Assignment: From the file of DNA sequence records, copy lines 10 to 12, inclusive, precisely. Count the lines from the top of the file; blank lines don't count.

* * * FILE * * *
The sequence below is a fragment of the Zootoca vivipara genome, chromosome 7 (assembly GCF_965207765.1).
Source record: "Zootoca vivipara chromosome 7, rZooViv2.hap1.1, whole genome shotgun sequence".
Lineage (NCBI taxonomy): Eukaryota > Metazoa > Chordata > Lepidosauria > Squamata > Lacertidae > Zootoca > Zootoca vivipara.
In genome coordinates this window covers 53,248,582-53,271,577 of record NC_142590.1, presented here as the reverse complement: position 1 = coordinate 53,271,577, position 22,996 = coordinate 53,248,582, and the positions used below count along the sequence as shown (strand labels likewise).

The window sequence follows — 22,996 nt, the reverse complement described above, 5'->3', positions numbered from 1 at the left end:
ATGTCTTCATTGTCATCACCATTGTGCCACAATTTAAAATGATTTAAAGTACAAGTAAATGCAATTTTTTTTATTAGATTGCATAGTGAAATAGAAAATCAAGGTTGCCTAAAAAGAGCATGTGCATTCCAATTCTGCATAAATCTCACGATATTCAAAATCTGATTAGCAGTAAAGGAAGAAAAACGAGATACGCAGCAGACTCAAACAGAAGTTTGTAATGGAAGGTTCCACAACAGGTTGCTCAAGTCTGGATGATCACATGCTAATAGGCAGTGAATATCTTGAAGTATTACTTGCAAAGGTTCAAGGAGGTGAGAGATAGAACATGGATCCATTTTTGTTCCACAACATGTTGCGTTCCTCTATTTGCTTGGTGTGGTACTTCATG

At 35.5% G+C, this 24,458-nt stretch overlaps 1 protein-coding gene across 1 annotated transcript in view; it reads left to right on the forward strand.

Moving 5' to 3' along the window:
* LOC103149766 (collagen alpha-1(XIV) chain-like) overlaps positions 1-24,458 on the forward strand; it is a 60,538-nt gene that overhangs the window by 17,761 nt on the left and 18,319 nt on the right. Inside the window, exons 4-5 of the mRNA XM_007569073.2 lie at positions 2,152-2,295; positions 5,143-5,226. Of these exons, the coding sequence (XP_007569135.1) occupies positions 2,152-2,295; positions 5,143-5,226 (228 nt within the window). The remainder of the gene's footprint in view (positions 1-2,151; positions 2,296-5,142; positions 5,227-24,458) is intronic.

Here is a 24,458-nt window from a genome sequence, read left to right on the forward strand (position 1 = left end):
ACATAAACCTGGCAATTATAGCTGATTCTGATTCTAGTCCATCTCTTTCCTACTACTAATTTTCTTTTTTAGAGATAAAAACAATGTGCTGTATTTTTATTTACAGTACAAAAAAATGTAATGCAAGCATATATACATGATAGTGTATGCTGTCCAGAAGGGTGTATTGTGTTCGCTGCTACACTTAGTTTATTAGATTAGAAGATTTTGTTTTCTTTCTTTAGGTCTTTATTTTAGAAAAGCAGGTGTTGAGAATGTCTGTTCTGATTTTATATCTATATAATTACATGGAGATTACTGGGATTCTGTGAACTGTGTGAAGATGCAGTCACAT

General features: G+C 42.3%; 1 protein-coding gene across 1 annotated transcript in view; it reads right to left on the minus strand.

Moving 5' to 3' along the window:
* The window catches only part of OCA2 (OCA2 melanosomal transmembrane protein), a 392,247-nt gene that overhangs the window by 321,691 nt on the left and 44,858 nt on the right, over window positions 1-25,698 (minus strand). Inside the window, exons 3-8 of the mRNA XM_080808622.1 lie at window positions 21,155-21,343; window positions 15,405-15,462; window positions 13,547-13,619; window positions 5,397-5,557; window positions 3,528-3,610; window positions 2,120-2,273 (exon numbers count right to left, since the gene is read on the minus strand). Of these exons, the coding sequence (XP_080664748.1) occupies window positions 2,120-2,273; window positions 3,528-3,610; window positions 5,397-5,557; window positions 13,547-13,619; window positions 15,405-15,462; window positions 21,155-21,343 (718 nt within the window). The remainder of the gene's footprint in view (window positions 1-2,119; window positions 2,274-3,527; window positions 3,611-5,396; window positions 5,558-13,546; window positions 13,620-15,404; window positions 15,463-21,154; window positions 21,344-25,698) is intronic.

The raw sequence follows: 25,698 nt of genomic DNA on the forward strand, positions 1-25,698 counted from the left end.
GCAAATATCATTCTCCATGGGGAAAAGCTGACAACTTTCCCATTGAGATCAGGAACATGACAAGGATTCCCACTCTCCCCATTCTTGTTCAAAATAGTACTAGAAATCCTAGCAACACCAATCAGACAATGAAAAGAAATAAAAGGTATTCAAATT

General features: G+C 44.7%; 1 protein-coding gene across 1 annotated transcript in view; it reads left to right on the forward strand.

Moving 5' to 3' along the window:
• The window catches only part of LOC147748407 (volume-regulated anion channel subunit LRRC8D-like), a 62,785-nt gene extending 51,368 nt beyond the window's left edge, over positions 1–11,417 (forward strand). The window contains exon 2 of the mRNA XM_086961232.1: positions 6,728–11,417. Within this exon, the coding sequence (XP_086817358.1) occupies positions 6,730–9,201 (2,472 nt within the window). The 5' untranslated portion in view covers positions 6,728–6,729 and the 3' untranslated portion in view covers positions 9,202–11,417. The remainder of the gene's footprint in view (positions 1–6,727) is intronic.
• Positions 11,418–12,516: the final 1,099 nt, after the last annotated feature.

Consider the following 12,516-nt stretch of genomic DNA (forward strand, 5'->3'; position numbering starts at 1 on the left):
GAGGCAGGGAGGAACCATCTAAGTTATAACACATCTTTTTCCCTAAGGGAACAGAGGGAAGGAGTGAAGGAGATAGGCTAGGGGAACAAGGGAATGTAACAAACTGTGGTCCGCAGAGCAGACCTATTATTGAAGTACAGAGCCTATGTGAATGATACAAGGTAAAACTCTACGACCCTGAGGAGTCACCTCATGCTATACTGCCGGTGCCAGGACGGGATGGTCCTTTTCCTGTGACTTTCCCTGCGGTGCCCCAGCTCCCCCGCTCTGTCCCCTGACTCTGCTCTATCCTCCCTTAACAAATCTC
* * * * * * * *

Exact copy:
Here is a 24,458-nt window from a genome sequence, read left to right on the forward strand (position 1 = left end):
ACATAAACCTGGCAATTATAGCTGATTCTGATTCTAGTCCATCTCTTTCCTACTACTAATTTTCTTTTTTAGAGATAAAAACAATGTGCTGTATTTTTATTTACAGTACAAAAAAATGTAATGCAAGCATATATACATGATAGTGTATGCTGTCCAGAAGGGTGTATTGTGTTCGCTGCTACACTTAGTTTATTAGATTAGAAGATTTTGTTTTCTTTCTTTAGGTCTTTATTTTAGAAAAGCAGGTGTTGAGAATGTCTGTTCTGATTTTATATCTATATAATTACATGGAGATTACTGGGATTCTGTGAACTGTGTGAAGATGCAGTCACAT

General features: G+C 42.3%; 1 protein-coding gene across 1 annotated transcript in view; it reads right to left on the minus strand.